Fetchmail

Link: http://linuxpoison.blogspot.com/2008/07/fetchmail-configuration.html

First make an empty file named “.fetchmailrc” in your home directory. The easiest way for it is to use the command “touch”.
$ cd ~/
$ touch .fetchmailrc

Then change the permission of that file to 600 (that is, readable and writable only by the owner of the file).
$ chmod 600 .fetchmailrc

Now add these lines to .fetchmailrc file

poll SERVER with proto PROTOCOL
user REMOTE_USER there with password REMOTE_PASSWORD is LOCAL_USER here

You must replace all the capital-letter words with the real values.

SERVER is the name of server you use to receive e-mails.
PROTOCOL is the type of SERVER (for example, IMAP or POP3). If you don’t know, use AUTO.
REMOTE_USER is the user name of the account you have on the SERVER.
REMOTE_PASSWORD is the password for REMOTE_USER.
LOCAL_USER is the user name of the account you have on your machine. Don’t use “root”.

Example: You can have multiple account configuration

poll pop.anydomain.com with proto POP3
user nikesh there with password password is otheruser here

poll pop.otherdomain with proto POP3
user user1 there with password pass is user2 here

It’s the time to run fetchmail.
$ fetchmail

You can use “-v” option to see what is going on.
$ fetchmail -v

For an automatic pick-up of your mail, you could write your own script that calls fetchmail every hour and delivers the mail. But in stead of using the cron-daemon you can start fetchmail also in daemon mode. This is very easily done by this command : fetchmail –daemon 3600

Interval (3600) is a numeric argument that specifies the polling interval in seconds.

Link : http://www.howtoforge.com/debian_etch_fetchmail

Fetchmail is a program for retrieving emails from remote servers. Imagine you have five email accounts on five different servers. Of course, you don't want to connect to each of them to get your emails. This is where fetchmail comes into play. If you have a user account on a Linux server, you can make fetchmail download emails from remote servers and put them into just one mailbox (the one of your Linux user), from where you can retrieve them with your email client (e.g. Thunderbird or Outlook).
Or imagine you have an email account at a provider that doesn't do spam- and virus filtering. In that case you could use fetchmail to download the mails to your own server and pipe them through spam- and virus filters (e.g. SpamAssassin and ClamAV) before you download the mails with your email client.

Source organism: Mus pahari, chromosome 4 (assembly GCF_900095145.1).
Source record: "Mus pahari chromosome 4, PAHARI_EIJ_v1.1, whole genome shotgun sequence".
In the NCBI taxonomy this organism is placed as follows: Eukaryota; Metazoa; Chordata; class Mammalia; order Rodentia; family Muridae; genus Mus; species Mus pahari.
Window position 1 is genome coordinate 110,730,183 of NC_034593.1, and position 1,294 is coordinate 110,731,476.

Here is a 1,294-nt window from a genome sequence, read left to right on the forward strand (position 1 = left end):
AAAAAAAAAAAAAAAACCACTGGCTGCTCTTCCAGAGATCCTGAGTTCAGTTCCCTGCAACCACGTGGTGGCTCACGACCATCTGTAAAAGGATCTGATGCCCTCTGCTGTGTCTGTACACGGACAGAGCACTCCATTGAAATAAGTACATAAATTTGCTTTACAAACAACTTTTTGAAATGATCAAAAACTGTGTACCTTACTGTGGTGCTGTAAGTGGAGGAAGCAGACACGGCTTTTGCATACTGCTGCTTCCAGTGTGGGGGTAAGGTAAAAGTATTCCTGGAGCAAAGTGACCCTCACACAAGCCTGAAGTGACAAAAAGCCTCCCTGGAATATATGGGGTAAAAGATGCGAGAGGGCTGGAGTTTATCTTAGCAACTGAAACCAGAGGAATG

I do not issue any guarantee that this will work for you!
apt-get install fetchmail
gedit /etc/default/fetchmail
# This file will be used to declare some vars for fetchmail
START_DAEMON=yes
gedit /etc/fetchmailrc

# /etc/fetchmailrc for system-wide daemon mode
# This file must be chmod 0600, owner fetchmail

set daemon        300                # Pool every 5 minutes
set syslog                        # log through syslog facility
set postmaster  root
set no bouncemail                # avoid loss on 4xx errors
# on the other hand, 5xx errors get
# more dangerous...

##########################################################################
# Hosts to pool
##########################################################################

# Defaults ===============================================================
# Set antispam to -1, since it is far safer to use that together with
# no bouncemail
defaults:
timeout 300
antispam -1
batchlimit 100

poll pop.someprovider.tld protocol POP3 user "falko@someprovider.tld" there with password "secret" is falko here
poll mail.otherprovider.tld protocol POP3 user "ftimme" there with password "verysecurepassword" is falko here fetchall
poll mailin.tillsprovider.tld protocol POP3 user "tbrehm" there with password "iwonttellyou" is till here keep

At the beginning of the file we have some global options such as set daemon 300 (which means fetchmail should retrieve emails every 300 seconds) that control the operation of the program. The meanings of the above options are as follows:
  • set daemon: Set a background poll interval in seconds.
  • set syslog: Do error logging through syslog.
  • set postmaster: Give the name of the last-resort mail recipient (default: user running fetchmail, "postmaster" if run by the root user).
  • set no bouncemail: Direct error mail to the local postmaster (as per the "postmaster" global option above).
Then we have the server and the user options options. These go together into the lines beginning with poll; if there are options that are the same for each poll line, we can as well specify them before the poll lines in a section that begins with defaults: (such as timeout, antispam, and batchlimit in our example).
  • timeout: Server inactivity timeout in seconds (default 300).
  • antispam: Specify what SMTP returns are interpreted as spam-policy blocks.
  • batchlimit: Specify the maximum number of messages that will be shipped to an SMTP listener before the connection is deliberately torn down and rebuilt (defaults to 0, meaning no limit).
The poll lines are self-explanatory; as you see fetchmail retrieves emails from both of falko's external email accounts and puts them into one account.
You will notice that the poll lines have different endings (e.g. nofetchall (default), fetchall, keep, nokeep). The meanings are as follows:
  • nofetchall: Retrieve only new messages (default). If nothing else is specified (e.g. fetchall, keep), this means nofetchall.
  • fetchall: Fetch all messages whether seen or not.
  • keep: Don't delete seen messages from server.
  • nokeep: Delete seen messages from server.
To learn more about all available configuration settings, take a look at man fetchmail
chmod 600 /etc/fetchmailrc
chown fetchmail /etc/fetchmailrc
/etc/init.d/fetchmail start


Outro Link: http://www.webmonkey.com/tutorial/Set_Up_a_Debian_or_Ubuntu_Machine_as_a_Maildrop
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